You remind of the babe. What babe? Babe with the power. What power? Power of voodoo. Who do? You do. Do what? Remind me of the babe. …Okay, now that we’ve gotten the obligatory David Bowie tribute out of the way, we can walk into Labyrinth, by Kat Richardson.
Harper Blaine was your average small-time P. I. until she died-for two minutes. Now she’s a Greywalker, walking the line between the living world and the paranormal realm. There are others who know about her new powers-others with powerful tools and evil intentions, and now that the man who “killed” her has been murdered, the police are also paying close attention. That means Harper has to watch her step while searching for the ghost of her “killer”-who could be a valuable clue in the puzzle of Harper’s past and her father’s death, as well as a key to figuring out who’s trying to manipulate her new powers and why. But with her growing powers pulling her into the Grey, Harper might not be able to come back out…
For the past few books, Wygan has been plotting in the background, scheming to use Harper as a pawn in his master plan. Now, free from all other distractions, Harper is finally ready to confront him head-on… and it’s actually kind of boring.
The problem is that Wygan is just too generic to serve as an interesting antagonist on his own. In the past, Harper has faced interesting and tricky foes like Alice the politically cunning vampire or a powerful poltergeist being wielded as a murder weapon by a seemingly innocuous human. Even that three-headed snake monster, as bizarre and unfitting to the tone of the books as it was, was at least a unique supernatural threat with interesting powers and requiring a creative approach to defeat. But Wygan – Harper assumes his plan is something cliche like “gain immense magical power, throw world into chaos”; but since she doesn’t know exactly what he’s planning to do or how he’s planning to do it, she spends most of the book stumbling around in the dark without any clear idea of how to oppose him. And then, when she finally does learn the details of Wygan’s plans, it turns out that it really is as simple and boring as “gain immense magical power, throw world into chaos”. Yawn. Goodman actually seemed like a more interesting antagonist for a time, when it was implied that he was actually pursuing his own agenda and planning to betray Wygan, but that never ended up going anywhere and nothing came of it.
Another thing: the accents in this series are getting out of control. The author has started doing that annoying thing of typing people’s accents out phonetically, which makes reading so much harder. It hasn’t quite reached Feersum Endjinn levels yet, but it’s definitely getting worse. Believe me; I wasn’t sure if I was imagining it, so I went back to Greywalker to compare the dialogue. Back then, Mara’s accent was only implied by the way she would occasionally use British-English terms like “lorry”; now she’s dropping the g’s from the ends of words. As for Wygan, I believe he said ‘ello for “hello” exactly once in his first meeting with Harper; but now he’s gone full Cockney. Just… why? You could just tell me that he’s faking an accent, and I’d believe you. But actually writing his dialogue out full of apostrophes for dropped letters makes it impossible to take him seriously as a millennia-old Egyptian deity-turned-ubervamp.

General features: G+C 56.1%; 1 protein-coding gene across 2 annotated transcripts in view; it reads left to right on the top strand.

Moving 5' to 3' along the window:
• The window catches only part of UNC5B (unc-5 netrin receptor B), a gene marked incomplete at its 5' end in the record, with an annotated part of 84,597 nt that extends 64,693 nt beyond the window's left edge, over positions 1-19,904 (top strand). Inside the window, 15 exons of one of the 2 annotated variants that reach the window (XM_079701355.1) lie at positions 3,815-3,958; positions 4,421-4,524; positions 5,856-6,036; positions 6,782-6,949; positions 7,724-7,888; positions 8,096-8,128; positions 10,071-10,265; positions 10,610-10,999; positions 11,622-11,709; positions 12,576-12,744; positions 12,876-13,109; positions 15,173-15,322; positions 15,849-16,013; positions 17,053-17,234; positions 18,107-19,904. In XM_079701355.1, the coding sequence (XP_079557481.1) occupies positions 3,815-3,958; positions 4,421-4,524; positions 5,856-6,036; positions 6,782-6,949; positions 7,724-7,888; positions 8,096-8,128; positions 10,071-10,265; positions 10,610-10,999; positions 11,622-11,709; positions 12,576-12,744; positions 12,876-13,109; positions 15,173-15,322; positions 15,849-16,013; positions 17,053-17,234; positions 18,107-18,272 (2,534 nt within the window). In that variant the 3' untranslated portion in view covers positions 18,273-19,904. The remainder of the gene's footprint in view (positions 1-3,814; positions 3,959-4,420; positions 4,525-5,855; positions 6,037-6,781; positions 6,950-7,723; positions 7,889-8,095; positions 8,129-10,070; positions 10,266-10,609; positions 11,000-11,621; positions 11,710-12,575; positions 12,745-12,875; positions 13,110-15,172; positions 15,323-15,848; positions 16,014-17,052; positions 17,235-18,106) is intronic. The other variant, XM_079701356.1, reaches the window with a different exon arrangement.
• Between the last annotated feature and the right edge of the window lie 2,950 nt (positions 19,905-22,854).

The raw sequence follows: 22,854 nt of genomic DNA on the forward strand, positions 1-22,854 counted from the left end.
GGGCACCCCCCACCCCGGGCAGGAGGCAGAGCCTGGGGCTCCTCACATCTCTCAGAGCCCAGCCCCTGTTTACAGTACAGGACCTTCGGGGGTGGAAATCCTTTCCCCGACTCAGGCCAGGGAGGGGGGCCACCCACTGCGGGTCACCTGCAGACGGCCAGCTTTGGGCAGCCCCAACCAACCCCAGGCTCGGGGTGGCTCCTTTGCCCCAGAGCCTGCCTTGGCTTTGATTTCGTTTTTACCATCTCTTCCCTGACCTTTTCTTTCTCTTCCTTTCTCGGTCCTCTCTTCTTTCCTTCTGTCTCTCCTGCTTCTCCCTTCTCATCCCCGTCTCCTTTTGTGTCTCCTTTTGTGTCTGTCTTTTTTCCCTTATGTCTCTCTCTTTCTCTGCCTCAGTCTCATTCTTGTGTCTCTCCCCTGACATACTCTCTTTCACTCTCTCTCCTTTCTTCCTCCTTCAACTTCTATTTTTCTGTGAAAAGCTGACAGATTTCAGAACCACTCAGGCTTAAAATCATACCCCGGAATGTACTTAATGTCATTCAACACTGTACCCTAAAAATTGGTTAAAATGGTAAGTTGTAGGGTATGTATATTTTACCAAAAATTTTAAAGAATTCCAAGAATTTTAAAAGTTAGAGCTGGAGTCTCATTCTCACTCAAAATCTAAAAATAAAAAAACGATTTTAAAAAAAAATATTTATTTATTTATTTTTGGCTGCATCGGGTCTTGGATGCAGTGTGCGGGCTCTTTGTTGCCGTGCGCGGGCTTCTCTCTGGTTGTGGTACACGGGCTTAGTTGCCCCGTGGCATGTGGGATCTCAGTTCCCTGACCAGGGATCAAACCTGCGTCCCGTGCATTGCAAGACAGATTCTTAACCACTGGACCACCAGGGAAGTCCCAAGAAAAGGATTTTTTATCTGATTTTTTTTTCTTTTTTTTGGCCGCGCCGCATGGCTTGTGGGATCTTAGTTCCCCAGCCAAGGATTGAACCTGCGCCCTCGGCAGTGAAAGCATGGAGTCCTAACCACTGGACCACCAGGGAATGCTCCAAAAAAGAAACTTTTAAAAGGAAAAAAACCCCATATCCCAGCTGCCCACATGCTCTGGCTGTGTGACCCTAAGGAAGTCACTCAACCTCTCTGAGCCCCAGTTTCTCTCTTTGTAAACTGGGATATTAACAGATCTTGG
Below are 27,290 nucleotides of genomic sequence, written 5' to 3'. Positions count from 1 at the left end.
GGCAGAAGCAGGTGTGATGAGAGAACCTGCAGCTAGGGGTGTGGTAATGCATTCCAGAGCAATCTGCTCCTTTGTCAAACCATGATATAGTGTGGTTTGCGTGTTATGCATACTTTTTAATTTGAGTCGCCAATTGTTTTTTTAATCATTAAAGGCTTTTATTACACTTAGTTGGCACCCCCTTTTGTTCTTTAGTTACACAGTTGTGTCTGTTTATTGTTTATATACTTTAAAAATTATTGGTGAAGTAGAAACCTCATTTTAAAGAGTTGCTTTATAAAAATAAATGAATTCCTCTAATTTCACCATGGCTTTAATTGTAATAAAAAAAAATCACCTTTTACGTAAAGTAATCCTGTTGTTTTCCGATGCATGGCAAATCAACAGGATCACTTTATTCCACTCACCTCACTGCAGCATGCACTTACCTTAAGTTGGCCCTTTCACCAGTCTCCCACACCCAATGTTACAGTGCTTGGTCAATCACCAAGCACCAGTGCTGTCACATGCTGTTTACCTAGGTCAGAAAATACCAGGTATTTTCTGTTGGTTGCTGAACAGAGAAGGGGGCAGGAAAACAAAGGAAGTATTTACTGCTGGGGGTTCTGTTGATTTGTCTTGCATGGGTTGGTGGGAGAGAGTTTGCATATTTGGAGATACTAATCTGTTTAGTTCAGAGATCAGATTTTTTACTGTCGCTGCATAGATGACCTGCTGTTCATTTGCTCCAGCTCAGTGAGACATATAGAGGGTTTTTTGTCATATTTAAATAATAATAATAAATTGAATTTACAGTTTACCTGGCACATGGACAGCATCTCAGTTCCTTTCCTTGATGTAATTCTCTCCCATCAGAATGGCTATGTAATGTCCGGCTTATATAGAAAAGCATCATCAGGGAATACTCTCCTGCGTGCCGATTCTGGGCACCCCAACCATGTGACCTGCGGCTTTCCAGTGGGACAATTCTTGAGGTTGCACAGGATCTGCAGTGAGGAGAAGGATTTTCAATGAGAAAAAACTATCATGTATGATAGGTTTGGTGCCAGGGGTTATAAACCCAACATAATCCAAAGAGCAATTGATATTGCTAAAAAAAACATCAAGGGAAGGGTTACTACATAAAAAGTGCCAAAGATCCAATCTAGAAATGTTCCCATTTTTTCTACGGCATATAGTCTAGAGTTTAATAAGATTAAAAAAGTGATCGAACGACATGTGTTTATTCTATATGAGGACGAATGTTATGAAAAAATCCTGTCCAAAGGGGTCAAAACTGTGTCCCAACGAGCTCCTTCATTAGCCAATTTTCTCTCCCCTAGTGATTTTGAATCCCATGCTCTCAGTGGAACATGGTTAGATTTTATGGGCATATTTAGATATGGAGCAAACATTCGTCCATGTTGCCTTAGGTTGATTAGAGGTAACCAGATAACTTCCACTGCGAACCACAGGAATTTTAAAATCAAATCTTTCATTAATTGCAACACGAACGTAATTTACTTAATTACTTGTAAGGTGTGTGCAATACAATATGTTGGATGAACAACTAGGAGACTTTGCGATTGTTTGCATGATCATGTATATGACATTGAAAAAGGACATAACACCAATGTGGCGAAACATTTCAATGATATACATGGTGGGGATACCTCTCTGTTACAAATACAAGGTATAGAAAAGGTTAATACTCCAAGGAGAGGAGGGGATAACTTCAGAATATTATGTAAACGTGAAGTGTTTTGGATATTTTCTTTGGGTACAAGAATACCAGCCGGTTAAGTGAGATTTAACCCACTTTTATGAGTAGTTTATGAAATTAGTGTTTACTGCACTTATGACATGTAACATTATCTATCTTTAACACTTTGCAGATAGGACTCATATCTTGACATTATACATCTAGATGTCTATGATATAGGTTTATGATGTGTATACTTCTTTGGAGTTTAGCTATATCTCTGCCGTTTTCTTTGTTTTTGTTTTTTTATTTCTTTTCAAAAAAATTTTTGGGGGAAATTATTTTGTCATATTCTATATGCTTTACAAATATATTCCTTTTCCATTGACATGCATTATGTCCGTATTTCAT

Well, the book wasn’t all bad. It introduced Dru Cristoffer, a potentially interesting new character. And it featured the return of Carlos, who is by far the most interesting character who was introduced in the first book and who continues to acquit himself well. Plus, the actual final battle against Wygan was decent. It’s just that the rest of the book was pretty much a slog, and those interesting scenes were too few and far between.
But hey, this book is the end of an arc; with the deck now cleared of boring old characters like Will, Edwards, and Wygan, and with Harper’s Grey powers having potentially been rebooted into a different form by her latest near-death experience, the series can explore new, interesting directions in its second half. …I hope.
Final Rating: 2/5